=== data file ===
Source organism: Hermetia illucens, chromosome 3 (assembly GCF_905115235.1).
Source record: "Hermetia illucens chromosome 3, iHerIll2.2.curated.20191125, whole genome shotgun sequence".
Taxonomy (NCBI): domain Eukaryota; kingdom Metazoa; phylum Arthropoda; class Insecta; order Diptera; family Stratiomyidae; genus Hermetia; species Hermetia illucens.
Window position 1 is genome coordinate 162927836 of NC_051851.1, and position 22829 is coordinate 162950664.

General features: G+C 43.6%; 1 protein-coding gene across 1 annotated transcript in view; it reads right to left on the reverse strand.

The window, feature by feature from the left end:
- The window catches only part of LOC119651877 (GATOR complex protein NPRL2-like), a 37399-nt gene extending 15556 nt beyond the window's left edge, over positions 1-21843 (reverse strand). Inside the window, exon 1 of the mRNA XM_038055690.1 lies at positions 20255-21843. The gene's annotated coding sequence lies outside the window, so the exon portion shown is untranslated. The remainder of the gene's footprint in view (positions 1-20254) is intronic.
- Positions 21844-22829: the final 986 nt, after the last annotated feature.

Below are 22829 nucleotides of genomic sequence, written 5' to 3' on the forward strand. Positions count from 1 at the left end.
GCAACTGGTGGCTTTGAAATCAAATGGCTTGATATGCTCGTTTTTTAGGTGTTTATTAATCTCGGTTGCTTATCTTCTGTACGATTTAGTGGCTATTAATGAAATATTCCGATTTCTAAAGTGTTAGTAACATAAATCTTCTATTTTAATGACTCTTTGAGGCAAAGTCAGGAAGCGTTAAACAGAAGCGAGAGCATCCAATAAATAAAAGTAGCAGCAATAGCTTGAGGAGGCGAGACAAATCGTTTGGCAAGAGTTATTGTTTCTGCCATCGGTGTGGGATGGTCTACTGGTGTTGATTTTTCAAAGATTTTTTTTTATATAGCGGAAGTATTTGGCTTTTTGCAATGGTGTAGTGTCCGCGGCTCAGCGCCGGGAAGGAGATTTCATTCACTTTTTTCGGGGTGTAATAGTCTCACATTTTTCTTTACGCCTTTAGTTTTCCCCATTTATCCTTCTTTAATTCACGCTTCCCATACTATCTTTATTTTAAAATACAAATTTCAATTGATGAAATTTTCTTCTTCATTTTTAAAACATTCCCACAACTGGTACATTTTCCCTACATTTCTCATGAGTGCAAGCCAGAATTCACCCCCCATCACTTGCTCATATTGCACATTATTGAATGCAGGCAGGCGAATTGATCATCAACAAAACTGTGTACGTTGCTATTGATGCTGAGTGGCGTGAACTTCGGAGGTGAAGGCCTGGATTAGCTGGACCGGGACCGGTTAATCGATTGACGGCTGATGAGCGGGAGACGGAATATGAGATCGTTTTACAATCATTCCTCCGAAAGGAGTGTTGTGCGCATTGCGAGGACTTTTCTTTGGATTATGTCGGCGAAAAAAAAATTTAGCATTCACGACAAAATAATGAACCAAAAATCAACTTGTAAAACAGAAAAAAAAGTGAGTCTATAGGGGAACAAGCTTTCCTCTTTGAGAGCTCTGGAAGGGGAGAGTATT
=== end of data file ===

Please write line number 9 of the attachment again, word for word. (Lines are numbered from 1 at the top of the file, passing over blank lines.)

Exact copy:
Below are 22829 nucleotides of genomic sequence, written 5' to 3' on the forward strand. Positions count from 1 at the left end.